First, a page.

We started the water for the first time Thursday morning around 6:00. Terry worked at the head gate and I cleaned the ditches as the water flowed toward the fields. I rejoiced that I had gained back my summer muscles by the time we turned on the water! You see a person must straddle the ditch, pitch fork in hand and scoop and fling out trash like crazy, then jump back to one side and rush down to a further location, straddle the ditch, and start scooping again until we get to end of our place and the water flows back into the canal.
There is always, always tons of trash in the ditches.
Then Terry joins me, he places the dams along the cement ditch; backing up the water. After which we start the tubes, he digs out the furrows and I start the tubes. We must work fast or the water will back up and flood over the sides creating a mini-disaster.
Twice a day every day the tubes are changed….every two hours or so, the tubes are checked to make sure there is no trash in the ditch and the water isn’t running over into fields that haven’t been worked.
During the daytime–the morning set —we are watering the corn ground —Terry likes to water-up the seeds, instead of planting and then watering.
In the evening we move the water to the alfalfa field, since it doesn’t need to be checked while we sleep.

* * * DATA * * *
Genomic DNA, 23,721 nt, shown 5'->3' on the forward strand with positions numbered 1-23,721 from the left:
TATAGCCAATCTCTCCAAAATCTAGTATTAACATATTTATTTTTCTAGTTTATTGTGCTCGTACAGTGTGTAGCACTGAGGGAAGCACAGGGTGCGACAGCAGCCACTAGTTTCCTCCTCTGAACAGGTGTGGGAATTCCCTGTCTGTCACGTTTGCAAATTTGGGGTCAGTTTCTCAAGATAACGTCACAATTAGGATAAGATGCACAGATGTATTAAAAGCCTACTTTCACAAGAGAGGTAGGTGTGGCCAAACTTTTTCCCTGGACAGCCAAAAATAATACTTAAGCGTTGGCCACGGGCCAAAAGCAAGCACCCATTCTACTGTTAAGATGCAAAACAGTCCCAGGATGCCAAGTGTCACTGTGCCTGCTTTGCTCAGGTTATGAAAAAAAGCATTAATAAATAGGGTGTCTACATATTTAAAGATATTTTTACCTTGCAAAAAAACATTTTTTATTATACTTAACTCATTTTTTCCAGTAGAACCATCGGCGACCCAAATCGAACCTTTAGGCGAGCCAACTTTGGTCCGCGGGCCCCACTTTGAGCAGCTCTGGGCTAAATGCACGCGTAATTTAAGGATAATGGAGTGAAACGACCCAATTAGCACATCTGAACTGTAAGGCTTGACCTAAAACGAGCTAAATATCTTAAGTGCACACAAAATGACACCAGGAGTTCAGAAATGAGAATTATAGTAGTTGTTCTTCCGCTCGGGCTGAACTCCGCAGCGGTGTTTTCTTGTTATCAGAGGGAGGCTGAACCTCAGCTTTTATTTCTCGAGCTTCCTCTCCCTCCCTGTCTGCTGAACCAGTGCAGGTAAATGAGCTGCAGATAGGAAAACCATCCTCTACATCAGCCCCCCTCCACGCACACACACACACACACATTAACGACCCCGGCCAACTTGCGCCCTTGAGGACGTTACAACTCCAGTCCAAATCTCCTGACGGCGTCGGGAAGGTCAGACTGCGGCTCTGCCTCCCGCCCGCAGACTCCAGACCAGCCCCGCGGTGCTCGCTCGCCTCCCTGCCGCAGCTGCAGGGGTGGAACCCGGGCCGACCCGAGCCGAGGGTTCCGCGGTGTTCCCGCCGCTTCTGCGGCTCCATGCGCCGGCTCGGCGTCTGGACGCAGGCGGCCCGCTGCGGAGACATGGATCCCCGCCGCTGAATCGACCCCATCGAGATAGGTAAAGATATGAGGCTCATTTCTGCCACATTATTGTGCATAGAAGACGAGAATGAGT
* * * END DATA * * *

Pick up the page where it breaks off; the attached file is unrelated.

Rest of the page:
Spring time work is always a huge, huge push. But there are so many wonderful things about being out there on the land: the smell of the ground as the water hits it for the first time, the extremely cold invigorating wind on your face as you drive the 4-wheeler, the warm body of Boomer as he huddles next to me using me as a shield, the peace and beauty all around, seeing pheasants rise with loud squawks and cries of alarm, if we get too close to them, watching a fox trot along the edge of the alfalfa field searching for mice, bending over and setting a tube (and it works the first time) then moving on, always staying ahead and in a rhythm, the sun coming up and starting to warm the air the land and you, shedding your jacket and feeling the sudden coolness that soon disappears as you work.
Long before we finish the last set of the day the air starts to cool down so the jackets come back on, Boomer is tired and hangs by me all muddy and pleased with himself, the Western Meadowlarks are now silent and the Red-winged black birds chirping sleepy time calls, a little family of Kill Deer run quickly away from us, and the sun breaks forth into dazzling colors, peace and calm settle down upon the land as the life giving water flows toward the end of the field.
Your friend on a Western Colorado Farm,